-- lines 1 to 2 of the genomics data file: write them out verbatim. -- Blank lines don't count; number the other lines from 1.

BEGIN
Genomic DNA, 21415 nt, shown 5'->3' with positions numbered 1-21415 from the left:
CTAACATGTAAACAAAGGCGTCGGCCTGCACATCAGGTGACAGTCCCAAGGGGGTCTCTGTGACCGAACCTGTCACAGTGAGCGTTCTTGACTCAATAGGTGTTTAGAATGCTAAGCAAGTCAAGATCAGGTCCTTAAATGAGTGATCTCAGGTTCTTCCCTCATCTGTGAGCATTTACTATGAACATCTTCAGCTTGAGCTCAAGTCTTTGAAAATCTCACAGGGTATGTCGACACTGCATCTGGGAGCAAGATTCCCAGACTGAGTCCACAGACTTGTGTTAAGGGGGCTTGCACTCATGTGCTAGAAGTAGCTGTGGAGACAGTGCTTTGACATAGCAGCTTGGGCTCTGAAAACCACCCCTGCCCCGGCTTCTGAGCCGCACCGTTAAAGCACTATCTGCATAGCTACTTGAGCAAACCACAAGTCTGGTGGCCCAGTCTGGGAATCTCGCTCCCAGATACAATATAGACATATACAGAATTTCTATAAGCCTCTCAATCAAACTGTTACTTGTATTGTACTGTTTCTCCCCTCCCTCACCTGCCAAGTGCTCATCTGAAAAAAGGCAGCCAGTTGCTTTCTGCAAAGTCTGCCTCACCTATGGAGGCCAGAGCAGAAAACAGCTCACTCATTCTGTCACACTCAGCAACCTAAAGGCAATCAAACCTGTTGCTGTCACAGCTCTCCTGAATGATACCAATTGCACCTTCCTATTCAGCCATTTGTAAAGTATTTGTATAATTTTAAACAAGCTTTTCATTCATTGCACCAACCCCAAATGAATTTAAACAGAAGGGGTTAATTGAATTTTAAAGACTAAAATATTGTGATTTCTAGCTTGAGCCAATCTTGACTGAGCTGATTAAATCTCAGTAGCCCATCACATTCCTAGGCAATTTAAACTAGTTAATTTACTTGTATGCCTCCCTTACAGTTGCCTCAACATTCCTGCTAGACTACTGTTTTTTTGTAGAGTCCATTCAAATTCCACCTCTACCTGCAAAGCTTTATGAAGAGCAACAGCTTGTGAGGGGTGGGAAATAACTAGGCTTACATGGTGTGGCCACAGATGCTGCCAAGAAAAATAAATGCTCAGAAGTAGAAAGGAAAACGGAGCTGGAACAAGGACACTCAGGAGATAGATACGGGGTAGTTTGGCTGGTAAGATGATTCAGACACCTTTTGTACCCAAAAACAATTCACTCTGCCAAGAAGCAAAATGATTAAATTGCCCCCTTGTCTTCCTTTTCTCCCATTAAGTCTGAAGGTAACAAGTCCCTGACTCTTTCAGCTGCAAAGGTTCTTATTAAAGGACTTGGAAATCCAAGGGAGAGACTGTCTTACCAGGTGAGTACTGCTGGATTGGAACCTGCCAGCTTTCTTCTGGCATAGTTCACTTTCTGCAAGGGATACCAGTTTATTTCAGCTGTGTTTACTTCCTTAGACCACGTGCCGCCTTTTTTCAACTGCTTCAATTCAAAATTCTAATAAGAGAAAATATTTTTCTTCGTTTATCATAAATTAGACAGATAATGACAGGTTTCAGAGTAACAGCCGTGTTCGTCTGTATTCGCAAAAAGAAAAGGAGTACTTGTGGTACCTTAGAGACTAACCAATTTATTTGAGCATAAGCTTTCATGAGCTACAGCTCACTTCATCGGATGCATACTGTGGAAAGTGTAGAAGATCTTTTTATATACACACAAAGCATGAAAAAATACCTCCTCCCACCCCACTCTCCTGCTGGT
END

Genomic DNA, 21415 nt, shown 5'->3' with positions numbered 1-21415 from the left:
CTAACATGTAAACAAAGGCGTCGGCCTGCACATCAGGTGACAGTCCCAAGGGGGTCTCTGTGACCGAACCTGTCACAGTGAGCGTTCTTGACTCAATAGGTGTTTAGAATGCTAAGCAAGTCAAGATCAGGTCCTTAAATGAGTGATCTCAGGTTCTTCCCTCATCTGTGAGCATTTACTATGAACATCTTCAGCTTGAGCTCAAGTCTTTGAAAATCTCACAGGGTATGTCGACACTGCATCTGGGAGCAAGATTCCCAGACTGAGTCCACAGACTTGTGTTAAGGGGGCTTGCACTCATGTGCTAGAAGTAGCTGTGGAGACAGTGCTTTGACATAGCAGCTTGGGCTCTGAAAACCACCCCTGCCCCGGCTTCTGAGCCGCACCGTTAAAGCACTATCTGCATAGCTACTTGAGCAAACCACAAGTCTGGTGGCCCAGTCTGGGAATCTCGCTCCCAGATACAATATAGACATATACAGAATTTCTATAAGCCTCTCAATCAAACTGTTACTTGTATTGTACTGTTTCTCCCCTCCCTCACCTGCCAAGTGCTCATCTGAAAAAAGGCAGCCAGTTGCTTTCTGCAAAGTCTGCCTCACCTATGGAGGCCAGAGCAGAAAACAGCTCACTCATTCTGTCACACTCAGCAACCTAAAGGCAATCAAACCTGTTGCTGTCACAGCTCTCCTGAATGATACCAATTGCACCTTCCTATTCAGCCATTTGTAAAGTATTTGTATAATTTTAAACAAGCTTTTCATTCATTGCACCAACCCCAAATGAATTTAAACAGAAGGGGTTAATTGAATTTTAAAGACTAAAATATTGTGATTTCTAGCTTGAGCCAATCTTGACTGAGCTGATTAAATCTCAGTAGCCCATCACATTCCTAGGCAATTTAAACTAGTTAATTTACTTGTATGCCTCCCTTACAGTTGCCTCAACATTCCTGCTAGACTACTGTTTTTTTGTAGAGTCCATTCAAATTCCACCTCTACCTGCAAAGCTTTATGAAGAGCAACAGCTTGTGAGGGGTGGGAAATAACTAGGCTTACATGGTGTGGCCACAGATGCTGCCAAGAAAAATAAATGCTCAGAAGTAGAAAGGAAAACGGAGCTGGAACAAGGACACTCAGGAGATAGATACGGGGTAGTTTGGCTGGTAAGATGATTCAGACACCTTTTGTACCCAAAAACAATTCACTCTGCCAAGAAGCAAAATGATTAAATTGCCCCCTTGTCTTCCTTTTCTCCCATTAAGTCTGAAGGTAACAAGTCCCTGACTCTTTCAGCTGCAAAGGTTCTTATTAAAGGACTTGGAAATCCAAGGGAGAGACTGTCTTACCAGGTGAGTACTGCTGGATTGGAACCTGCCAGCTTTCTTCTGGCATAGTTCACTTTCTGCAAGGGATACCAGTTTATTTCAGCTGTGTTTACTTCCTTAGACCACGTGCCGCCTTTTTTCAACTGCTTCAATTCAAAATTCTAATAAGAGAAAATATTTTTCTTCGTTTATCATAAATTAGACAGATAATGACAGGTTTCAGAGTAACAGCCGTGTTCGTCTGTATTCGCAAAAAGAAAAGGAGTACTTGTGGTACCTTAGAGACTAACCAATTTATTTGAGCATAAGCTTTCATGAGCTACAGCTCACTTCATCGGATGCATACTGTGGAAAGTGTAGAAGATCTTTTTATATACACACAAAGCATGAAAAAATACCTCCTCCCACCCCACTCTCCTGCTGGT